"Just the other day, I had a visit from Wolfgang Wüsthof," he says, "his last, I am afraid. He is retiring. I visited him often in Solingen (Germany)." That would be the CEO of Wüsthof Trident, a sixth-generation member of the Wüsthof family, who started making high-grade kitchen knives in 1814.

Williams doesn't just deal in superb cookware; he uses it in his own kitchen, and truly enjoys good food.

Because he's an excellent cook and appreciates both homey and sophisticated cooking, "he's the perfect guest,'' says Cunningham, who hosted him at many Thanksgiving dinners.

"Oh, sure, I cook for myself," Williams said last week, "but I don't entertain any more."

Simple life

He describes his life at 90 as simple and satisfying: A few hours of work almost daily, occasional visits with friends, modest exercise, a little cooking and a lot of reading -- Time, the New Yorker, upcoming Williams-Sonoma books.

As for retirement, "Why would I do that?" he asks with his winsome smile. "What would I do? I'd be bored."

He stops for a moment when asked the inevitable question aimed at people of advanced years and remarkable energy: To what do you attribute your stamina and health?

He answers that he has always taken care of himself. Ten years working as a carpenter in Sonoma before starting his cookware business probably made him strong, he guesses.

Aside from that, "I have always eaten well, but never excessively. I like fruits and vegetables, and I have never been one for junk food, never acquired the soft drink habit."

When he was growing up in Florida, his Dutch-German grandmother, who in earlier years had run a restaurant in Ohio, taught him the basics of pie making and other cooking. And once in a while, she would take the young boy to a soda fountain.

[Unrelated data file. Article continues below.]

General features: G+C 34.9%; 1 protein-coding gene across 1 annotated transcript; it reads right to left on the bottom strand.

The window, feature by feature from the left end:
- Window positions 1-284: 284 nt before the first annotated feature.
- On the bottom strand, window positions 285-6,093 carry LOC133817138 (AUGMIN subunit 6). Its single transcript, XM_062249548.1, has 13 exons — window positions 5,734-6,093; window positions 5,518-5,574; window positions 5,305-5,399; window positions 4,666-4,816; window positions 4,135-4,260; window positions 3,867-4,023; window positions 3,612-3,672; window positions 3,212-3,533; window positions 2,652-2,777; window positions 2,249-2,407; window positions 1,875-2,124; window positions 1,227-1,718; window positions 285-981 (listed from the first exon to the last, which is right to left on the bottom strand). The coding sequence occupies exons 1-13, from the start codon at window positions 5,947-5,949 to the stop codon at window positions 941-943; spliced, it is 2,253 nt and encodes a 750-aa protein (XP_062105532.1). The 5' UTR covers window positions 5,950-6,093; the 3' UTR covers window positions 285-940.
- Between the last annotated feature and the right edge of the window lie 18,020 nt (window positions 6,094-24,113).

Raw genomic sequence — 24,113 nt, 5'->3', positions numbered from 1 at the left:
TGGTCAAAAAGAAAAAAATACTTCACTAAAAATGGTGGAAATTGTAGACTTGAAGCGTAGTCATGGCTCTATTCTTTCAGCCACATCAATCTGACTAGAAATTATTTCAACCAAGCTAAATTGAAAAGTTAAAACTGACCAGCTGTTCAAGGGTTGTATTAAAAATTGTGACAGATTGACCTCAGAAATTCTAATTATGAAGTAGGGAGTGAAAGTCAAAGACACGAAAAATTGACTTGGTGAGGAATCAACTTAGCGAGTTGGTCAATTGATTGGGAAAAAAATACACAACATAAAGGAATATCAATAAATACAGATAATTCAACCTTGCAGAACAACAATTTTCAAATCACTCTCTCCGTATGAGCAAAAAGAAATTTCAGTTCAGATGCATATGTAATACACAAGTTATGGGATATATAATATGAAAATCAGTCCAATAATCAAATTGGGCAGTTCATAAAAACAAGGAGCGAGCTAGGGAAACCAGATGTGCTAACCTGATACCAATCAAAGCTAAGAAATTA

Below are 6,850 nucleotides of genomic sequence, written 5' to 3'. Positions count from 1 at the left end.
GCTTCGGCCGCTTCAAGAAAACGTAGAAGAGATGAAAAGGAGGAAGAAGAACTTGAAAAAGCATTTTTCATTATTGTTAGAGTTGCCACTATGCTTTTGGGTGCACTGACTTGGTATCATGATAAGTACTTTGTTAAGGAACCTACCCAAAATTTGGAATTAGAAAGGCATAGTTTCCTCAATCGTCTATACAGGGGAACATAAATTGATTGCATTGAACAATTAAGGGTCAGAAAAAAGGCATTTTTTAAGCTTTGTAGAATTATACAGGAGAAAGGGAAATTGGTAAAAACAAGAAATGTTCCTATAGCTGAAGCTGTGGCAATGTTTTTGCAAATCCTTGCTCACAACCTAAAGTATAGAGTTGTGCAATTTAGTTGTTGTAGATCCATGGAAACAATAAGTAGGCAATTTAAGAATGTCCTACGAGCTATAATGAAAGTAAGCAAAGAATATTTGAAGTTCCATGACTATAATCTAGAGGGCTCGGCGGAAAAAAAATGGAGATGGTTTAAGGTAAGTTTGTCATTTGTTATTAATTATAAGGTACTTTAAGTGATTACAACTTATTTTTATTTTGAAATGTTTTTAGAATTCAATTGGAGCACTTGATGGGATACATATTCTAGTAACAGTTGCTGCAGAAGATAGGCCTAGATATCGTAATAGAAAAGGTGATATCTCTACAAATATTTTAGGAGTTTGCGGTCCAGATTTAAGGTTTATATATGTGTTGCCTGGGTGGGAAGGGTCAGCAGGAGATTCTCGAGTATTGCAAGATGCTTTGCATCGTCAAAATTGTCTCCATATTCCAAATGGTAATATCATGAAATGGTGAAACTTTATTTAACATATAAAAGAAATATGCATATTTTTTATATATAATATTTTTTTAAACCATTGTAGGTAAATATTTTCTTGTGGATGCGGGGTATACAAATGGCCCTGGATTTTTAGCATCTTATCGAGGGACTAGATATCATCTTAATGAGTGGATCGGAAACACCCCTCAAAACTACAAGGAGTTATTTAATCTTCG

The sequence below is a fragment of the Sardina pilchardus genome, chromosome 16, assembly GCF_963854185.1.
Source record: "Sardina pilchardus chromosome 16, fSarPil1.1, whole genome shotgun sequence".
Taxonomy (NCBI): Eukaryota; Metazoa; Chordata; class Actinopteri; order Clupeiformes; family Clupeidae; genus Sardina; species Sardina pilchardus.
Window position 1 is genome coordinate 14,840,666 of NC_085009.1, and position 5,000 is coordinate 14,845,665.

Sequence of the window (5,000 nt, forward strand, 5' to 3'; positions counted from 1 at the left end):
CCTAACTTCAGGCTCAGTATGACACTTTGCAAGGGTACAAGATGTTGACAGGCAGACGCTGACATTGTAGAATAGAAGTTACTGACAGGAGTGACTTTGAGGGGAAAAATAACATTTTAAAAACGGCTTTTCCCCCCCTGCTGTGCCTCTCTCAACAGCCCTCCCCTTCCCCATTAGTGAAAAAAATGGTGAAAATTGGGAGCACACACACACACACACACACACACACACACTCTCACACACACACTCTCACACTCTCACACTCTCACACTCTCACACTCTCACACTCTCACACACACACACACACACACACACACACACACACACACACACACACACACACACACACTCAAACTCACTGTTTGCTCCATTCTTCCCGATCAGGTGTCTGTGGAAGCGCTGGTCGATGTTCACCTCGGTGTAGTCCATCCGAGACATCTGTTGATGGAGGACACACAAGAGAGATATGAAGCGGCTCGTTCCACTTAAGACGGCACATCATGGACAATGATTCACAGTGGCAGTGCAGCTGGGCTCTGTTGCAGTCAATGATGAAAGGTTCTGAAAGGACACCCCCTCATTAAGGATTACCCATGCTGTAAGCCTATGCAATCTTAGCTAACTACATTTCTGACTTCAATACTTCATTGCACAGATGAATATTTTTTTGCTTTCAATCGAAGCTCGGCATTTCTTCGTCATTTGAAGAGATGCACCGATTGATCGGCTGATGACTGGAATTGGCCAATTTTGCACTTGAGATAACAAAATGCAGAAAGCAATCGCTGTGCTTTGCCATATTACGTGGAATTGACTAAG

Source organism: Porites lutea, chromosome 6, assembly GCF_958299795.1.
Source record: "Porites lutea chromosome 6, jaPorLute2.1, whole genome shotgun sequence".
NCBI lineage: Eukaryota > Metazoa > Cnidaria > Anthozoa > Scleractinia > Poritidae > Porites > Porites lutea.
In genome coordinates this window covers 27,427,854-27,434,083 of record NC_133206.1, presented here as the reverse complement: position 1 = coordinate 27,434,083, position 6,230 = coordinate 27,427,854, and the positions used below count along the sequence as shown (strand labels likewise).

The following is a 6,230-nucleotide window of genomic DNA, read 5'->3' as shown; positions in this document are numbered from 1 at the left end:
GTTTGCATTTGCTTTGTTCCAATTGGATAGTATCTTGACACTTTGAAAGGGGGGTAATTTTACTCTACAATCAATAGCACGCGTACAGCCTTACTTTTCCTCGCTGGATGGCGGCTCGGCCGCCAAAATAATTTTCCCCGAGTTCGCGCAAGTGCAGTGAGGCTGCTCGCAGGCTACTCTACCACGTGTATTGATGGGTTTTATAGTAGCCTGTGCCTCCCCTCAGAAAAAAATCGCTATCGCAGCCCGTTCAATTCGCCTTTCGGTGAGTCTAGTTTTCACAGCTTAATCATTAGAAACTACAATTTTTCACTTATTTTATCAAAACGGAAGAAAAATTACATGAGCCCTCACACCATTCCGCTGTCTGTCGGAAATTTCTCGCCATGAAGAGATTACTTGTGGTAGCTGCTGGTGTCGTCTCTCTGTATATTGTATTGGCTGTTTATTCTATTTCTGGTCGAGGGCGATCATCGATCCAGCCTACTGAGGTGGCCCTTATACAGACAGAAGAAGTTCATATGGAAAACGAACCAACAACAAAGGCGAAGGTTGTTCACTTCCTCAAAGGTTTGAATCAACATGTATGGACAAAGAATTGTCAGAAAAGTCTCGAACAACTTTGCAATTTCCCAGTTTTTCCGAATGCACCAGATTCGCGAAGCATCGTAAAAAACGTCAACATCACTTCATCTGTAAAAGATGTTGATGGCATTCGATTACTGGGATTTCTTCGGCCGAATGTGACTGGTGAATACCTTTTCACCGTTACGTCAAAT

"That,'' he says, "was a real treat."

E-mail Karola Saekel at kcraib@sfchronicle.com.

Page F - 1
URL: http://sfgate.com/cgi-bin/article.cgi?file=/chronicle/archive/2005/10/05/FDGQMEVD1C1.DTL

Ruthlilycat [userpic]
by Ruthlilycat (ruthlilycat)
at March 29th, 2006 (05:32 pm)

Cupcake cravings
These irresistible confections bring out the kid in all of us

- Amanda Gold, Chronicle Staff Writer
Wednesday, March 29, 2006

Click to ViewClick to ViewClick to ViewClick to ViewClick to ViewClick to ViewClick to View

Read more...Collapse )

Ruthlilycat [userpic]
by Ruthlilycat (ruthlilycat)
at October 22nd, 2005 (01:09 am)


Sonoma-Marin Cheese Tour Makes a Tasty Trip By KATHLEEN HILL Special to the Planet

By KATHLEEN HILL Special to the Planet (08-13-04)

One of the most satisfying and relaxing rides you can take in the Bay Area is a tour of local artisan cheese producers in Sonoma and Marin counties. Starting with Vella’s Cheese in Sonoma and ending at Cowgirl Creamery in Point Reyes Station, the trip is about 100 miles roundtrip from Berkeley.

The late summer Sonoma and Marin rural terrain radiates a golden Wild West feeling that makes you want to abandon city life for the dirt and dust of cowboy movies. Just turning east off Highway 101 onto Highway 37 north of Terra Linda evokes a sigh of relief. It’s the beginning of my cheese tour.